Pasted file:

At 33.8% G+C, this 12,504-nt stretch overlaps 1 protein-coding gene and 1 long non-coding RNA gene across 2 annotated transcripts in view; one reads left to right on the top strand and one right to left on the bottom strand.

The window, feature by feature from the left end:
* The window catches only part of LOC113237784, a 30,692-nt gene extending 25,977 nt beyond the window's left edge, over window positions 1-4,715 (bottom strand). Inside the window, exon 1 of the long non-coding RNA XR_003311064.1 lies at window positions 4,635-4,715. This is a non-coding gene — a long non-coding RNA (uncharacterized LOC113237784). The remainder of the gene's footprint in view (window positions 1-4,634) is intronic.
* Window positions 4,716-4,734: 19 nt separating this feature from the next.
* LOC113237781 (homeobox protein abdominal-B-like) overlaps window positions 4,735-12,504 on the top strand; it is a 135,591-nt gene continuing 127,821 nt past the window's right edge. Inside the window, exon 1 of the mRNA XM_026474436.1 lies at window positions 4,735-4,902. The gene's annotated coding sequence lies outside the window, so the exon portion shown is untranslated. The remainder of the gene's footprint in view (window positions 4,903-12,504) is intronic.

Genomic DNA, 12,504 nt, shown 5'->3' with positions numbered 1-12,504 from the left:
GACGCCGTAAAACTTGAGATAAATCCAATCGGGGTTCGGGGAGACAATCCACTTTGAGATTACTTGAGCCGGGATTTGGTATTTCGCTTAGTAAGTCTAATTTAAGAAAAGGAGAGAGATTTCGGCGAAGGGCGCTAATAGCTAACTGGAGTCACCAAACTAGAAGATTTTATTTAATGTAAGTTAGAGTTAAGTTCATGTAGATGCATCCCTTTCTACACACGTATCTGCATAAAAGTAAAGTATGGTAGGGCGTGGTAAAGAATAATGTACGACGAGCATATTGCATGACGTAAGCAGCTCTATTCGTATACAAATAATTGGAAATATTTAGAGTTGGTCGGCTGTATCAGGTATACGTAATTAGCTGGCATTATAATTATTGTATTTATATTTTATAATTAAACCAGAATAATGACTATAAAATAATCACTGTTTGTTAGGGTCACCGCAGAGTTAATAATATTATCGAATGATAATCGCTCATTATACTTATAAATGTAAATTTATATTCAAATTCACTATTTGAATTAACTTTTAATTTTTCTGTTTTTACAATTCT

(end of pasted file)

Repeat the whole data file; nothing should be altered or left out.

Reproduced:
At 33.8% G+C, this 12,504-nt stretch overlaps 1 protein-coding gene and 1 long non-coding RNA gene across 2 annotated transcripts in view; one reads left to right on the top strand and one right to left on the bottom strand.

The window, feature by feature from the left end:
* The window catches only part of LOC113237784, a 30,692-nt gene extending 25,977 nt beyond the window's left edge, over window positions 1-4,715 (bottom strand). Inside the window, exon 1 of the long non-coding RNA XR_003311064.1 lies at window positions 4,635-4,715. This is a non-coding gene — a long non-coding RNA (uncharacterized LOC113237784). The remainder of the gene's footprint in view (window positions 1-4,634) is intronic.
* Window positions 4,716-4,734: 19 nt separating this feature from the next.
* LOC113237781 (homeobox protein abdominal-B-like) overlaps window positions 4,735-12,504 on the top strand; it is a 135,591-nt gene continuing 127,821 nt past the window's right edge. Inside the window, exon 1 of the mRNA XM_026474436.1 lies at window positions 4,735-4,902. The gene's annotated coding sequence lies outside the window, so the exon portion shown is untranslated. The remainder of the gene's footprint in view (window positions 4,903-12,504) is intronic.

Genomic DNA, 12,504 nt, shown 5'->3' with positions numbered 1-12,504 from the left:
GACGCCGTAAAACTTGAGATAAATCCAATCGGGGTTCGGGGAGACAATCCACTTTGAGATTACTTGAGCCGGGATTTGGTATTTCGCTTAGTAAGTCTAATTTAAGAAAAGGAGAGAGATTTCGGCGAAGGGCGCTAATAGCTAACTGGAGTCACCAAACTAGAAGATTTTATTTAATGTAAGTTAGAGTTAAGTTCATGTAGATGCATCCCTTTCTACACACGTATCTGCATAAAAGTAAAGTATGGTAGGGCGTGGTAAAGAATAATGTACGACGAGCATATTGCATGACGTAAGCAGCTCTATTCGTATACAAATAATTGGAAATATTTAGAGTTGGTCGGCTGTATCAGGTATACGTAATTAGCTGGCATTATAATTATTGTATTTATATTTTATAATTAAACCAGAATAATGACTATAAAATAATCACTGTTTGTTAGGGTCACCGCAGAGTTAATAATATTATCGAATGATAATCGCTCATTATACTTATAAATGTAAATTTATATTCAAATTCACTATTTGAATTAACTTTTAATTTTTCTGTTTTTACAATTCT